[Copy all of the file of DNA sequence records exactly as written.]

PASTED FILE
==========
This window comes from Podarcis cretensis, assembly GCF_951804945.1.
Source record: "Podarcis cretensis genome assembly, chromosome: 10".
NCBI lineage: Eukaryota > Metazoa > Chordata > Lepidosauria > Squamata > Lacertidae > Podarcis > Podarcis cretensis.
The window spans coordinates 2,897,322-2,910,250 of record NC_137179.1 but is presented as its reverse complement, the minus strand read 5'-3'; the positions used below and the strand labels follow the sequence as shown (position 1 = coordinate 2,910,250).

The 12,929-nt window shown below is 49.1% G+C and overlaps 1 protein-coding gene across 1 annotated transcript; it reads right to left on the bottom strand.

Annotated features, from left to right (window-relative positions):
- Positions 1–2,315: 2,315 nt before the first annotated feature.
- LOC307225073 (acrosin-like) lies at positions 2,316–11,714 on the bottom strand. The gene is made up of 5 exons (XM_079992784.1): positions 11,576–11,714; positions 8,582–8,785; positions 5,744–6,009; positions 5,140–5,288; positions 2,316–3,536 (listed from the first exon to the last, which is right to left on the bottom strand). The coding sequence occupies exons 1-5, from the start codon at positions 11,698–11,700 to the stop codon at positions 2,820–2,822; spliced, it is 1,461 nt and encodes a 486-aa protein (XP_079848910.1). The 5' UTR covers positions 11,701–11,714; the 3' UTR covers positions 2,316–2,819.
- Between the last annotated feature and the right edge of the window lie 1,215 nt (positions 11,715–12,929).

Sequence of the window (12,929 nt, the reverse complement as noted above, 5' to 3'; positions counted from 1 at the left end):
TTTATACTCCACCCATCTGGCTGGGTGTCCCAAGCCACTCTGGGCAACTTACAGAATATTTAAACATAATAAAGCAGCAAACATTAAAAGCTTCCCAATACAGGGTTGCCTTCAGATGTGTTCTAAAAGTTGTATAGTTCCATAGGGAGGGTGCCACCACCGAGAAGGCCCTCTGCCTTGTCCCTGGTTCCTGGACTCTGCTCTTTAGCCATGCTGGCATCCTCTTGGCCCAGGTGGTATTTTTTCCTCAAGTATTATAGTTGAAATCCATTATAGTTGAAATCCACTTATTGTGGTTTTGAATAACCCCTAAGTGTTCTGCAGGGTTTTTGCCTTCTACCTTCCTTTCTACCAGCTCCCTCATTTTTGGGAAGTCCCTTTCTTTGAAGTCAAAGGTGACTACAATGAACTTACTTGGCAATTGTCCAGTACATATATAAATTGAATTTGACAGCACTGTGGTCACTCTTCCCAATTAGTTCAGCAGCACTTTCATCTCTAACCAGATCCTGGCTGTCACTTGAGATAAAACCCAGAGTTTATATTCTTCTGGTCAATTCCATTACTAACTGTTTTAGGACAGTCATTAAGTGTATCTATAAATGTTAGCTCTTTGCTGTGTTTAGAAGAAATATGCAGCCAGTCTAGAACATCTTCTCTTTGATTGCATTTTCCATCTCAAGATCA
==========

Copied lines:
This window comes from Podarcis cretensis, assembly GCF_951804945.1.
Source record: "Podarcis cretensis genome assembly, chromosome: 10".
NCBI lineage: Eukaryota > Metazoa > Chordata > Lepidosauria > Squamata > Lacertidae > Podarcis > Podarcis cretensis.
The window spans coordinates 2,897,322-2,910,250 of record NC_137179.1 but is presented as its reverse complement, the minus strand read 5'-3'; the positions used below and the strand labels follow the sequence as shown (position 1 = coordinate 2,910,250).

The 12,929-nt window shown below is 49.1% G+C and overlaps 1 protein-coding gene across 1 annotated transcript; it reads right to left on the bottom strand.

Annotated features, from left to right (window-relative positions):
- Positions 1–2,315: 2,315 nt before the first annotated feature.
- LOC307225073 (acrosin-like) lies at positions 2,316–11,714 on the bottom strand. The gene is made up of 5 exons (XM_079992784.1): positions 11,576–11,714; positions 8,582–8,785; positions 5,744–6,009; positions 5,140–5,288; positions 2,316–3,536 (listed from the first exon to the last, which is right to left on the bottom strand). The coding sequence occupies exons 1-5, from the start codon at positions 11,698–11,700 to the stop codon at positions 2,820–2,822; spliced, it is 1,461 nt and encodes a 486-aa protein (XP_079848910.1). The 5' UTR covers positions 11,701–11,714; the 3' UTR covers positions 2,316–2,819.
- Between the last annotated feature and the right edge of the window lie 1,215 nt (positions 11,715–12,929).

Sequence of the window (12,929 nt, the reverse complement as noted above, 5' to 3'; positions counted from 1 at the left end):
TTTATACTCCACCCATCTGGCTGGGTGTCCCAAGCCACTCTGGGCAACTTACAGAATATTTAAACATAATAAAGCAGCAAACATTAAAAGCTTCCCAATACAGGGTTGCCTTCAGATGTGTTCTAAAAGTTGTATAGTTCCATAGGGAGGGTGCCACCACCGAGAAGGCCCTCTGCCTTGTCCCTGGTTCCTGGACTCTGCTCTTTAGCCATGCTGGCATCCTCTTGGCCCAGGTGGTATTTTTTCCTCAAGTATTATAGTTGAAATCCATTATAGTTGAAATCCACTTATTGTGGTTTTGAATAACCCCTAAGTGTTCTGCAGGGTTTTTGCCTTCTACCTTCCTTTCTACCAGCTCCCTCATTTTTGGGAAGTCCCTTTCTTTGAAGTCAAAGGTGACTACAATGAACTTACTTGGCAATTGTCCAGTACATATATAAATTGAATTTGACAGCACTGTGGTCACTCTTCCCAATTAGTTCAGCAGCACTTTCATCTCTAACCAGATCCTGGCTGTCACTTGAGATAAAACCCAGAGTTTATATTCTTCTGGTCAATTCCATTACTAACTGTTTTAGGACAGTCATTAAGTGTATCTATAAATGTTAGCTCTTTGCTGTGTTTAGAAGAAATATGCAGCCAGTCTAGAACATCTTCTCTTTGATTGCATTTTCCATCTCAAGATCA